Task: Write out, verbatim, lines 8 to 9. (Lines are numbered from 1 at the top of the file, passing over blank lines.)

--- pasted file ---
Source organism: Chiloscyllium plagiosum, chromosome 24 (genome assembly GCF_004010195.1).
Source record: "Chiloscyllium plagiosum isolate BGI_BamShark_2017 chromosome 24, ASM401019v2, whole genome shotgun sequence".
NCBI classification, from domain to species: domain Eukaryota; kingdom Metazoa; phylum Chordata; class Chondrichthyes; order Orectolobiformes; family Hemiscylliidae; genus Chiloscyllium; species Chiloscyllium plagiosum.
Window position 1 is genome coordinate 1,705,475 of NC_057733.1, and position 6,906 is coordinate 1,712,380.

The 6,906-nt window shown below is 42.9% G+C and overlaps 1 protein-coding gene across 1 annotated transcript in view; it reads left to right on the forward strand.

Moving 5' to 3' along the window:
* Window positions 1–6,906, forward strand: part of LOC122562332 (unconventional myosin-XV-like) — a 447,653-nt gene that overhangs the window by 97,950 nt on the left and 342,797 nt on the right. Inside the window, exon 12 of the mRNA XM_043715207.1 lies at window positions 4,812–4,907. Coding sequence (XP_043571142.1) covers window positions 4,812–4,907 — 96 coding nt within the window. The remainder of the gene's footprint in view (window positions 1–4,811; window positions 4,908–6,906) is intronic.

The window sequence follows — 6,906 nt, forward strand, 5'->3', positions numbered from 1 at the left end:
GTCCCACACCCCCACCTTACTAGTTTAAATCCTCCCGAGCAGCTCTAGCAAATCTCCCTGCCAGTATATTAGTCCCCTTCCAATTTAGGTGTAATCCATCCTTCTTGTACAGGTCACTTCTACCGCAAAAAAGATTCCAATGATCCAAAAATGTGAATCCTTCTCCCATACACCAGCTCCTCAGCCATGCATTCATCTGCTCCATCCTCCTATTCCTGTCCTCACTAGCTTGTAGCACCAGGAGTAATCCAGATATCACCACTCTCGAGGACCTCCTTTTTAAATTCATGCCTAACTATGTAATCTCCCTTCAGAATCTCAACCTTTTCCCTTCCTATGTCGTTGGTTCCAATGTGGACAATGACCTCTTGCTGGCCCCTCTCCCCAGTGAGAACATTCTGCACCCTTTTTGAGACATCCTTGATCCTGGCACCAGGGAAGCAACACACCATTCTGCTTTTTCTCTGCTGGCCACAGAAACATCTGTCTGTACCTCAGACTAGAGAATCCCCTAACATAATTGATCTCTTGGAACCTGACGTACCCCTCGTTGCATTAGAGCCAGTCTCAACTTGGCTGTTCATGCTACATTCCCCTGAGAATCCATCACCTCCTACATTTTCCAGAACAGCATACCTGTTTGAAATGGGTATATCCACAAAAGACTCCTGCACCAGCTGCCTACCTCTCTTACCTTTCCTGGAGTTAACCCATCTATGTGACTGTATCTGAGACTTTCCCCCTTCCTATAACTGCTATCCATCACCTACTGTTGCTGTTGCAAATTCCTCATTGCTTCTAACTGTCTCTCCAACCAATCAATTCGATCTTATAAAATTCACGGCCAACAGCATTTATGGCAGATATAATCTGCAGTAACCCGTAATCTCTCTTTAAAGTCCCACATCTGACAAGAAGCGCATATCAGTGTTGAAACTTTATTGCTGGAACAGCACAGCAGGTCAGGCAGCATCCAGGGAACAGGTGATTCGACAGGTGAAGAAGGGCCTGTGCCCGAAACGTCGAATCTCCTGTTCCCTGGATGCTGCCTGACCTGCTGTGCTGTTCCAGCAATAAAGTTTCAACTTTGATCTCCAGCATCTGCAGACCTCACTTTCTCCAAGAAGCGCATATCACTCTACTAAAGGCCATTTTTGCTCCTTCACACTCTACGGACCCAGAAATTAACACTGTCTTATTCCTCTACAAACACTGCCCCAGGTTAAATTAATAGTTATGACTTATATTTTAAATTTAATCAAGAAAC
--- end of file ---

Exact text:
The window sequence follows — 6,906 nt, forward strand, 5'->3', positions numbered from 1 at the left end:
GTCCCACACCCCCACCTTACTAGTTTAAATCCTCCCGAGCAGCTCTAGCAAATCTCCCTGCCAGTATATTAGTCCCCTTCCAATTTAGGTGTAATCCATCCTTCTTGTACAGGTCACTTCTACCGCAAAAAAGATTCCAATGATCCAAAAATGTGAATCCTTCTCCCATACACCAGCTCCTCAGCCATGCATTCATCTGCTCCATCCTCCTATTCCTGTCCTCACTAGCTTGTAGCACCAGGAGTAATCCAGATATCACCACTCTCGAGGACCTCCTTTTTAAATTCATGCCTAACTATGTAATCTCCCTTCAGAATCTCAACCTTTTCCCTTCCTATGTCGTTGGTTCCAATGTGGACAATGACCTCTTGCTGGCCCCTCTCCCCAGTGAGAACATTCTGCACCCTTTTTGAGACATCCTTGATCCTGGCACCAGGGAAGCAACACACCATTCTGCTTTTTCTCTGCTGGCCACAGAAACATCTGTCTGTACCTCAGACTAGAGAATCCCCTAACATAATTGATCTCTTGGAACCTGACGTACCCCTCGTTGCATTAGAGCCAGTCTCAACTTGGCTGTTCATGCTACATTCCCCTGAGAATCCATCACCTCCTACATTTTCCAGAACAGCATACCTGTTTGAAATGGGTATATCCACAAAAGACTCCTGCACCAGCTGCCTACCTCTCTTACCTTTCCTGGAGTTAACCCATCTATGTGACTGTATCTGAGACTTTCCCCCTTCCTATAACTGCTATCCATCACCTACTGTTGCTGTTGCAAATTCCTCATTGCTTCTAACTGTCTCTCCAACCAATCAATTCGATCTTATAAAATTCACGGCCAACAGCATTTATGGCAGATATAATCTGCAGTAACCCGTAATCTCTCTTTAAAGTCCCACATCTGACAAGAAGCGCATATCAGTGTTGAAACTTTATTGCTGGAACAGCACAGCAGGTCAGGCAGCATCCAGGGAACAGGTGATTCGACAGGTGAAGAAGGGCCTGTGCCCGAAACGTCGAATCTCCTGTTCCCTGGATGCTGCCTGACCTGCTGTGCTGTTCCAGCAATAAAGTTTCAACTTTGATCTCCAGCATCTGCAGACCTCACTTTCTCCAAGAAGCGCATATCACTCTACTAAAGGCCATTTTTGCTCCTTCACACTCTACGGACCCAGAAATTAACACTGTCTTATTCCTCTACAAACACTGCCCCAGGTTAAATTAATAGTTATGACTTATATTTTAAATTTAATCAAGAAAC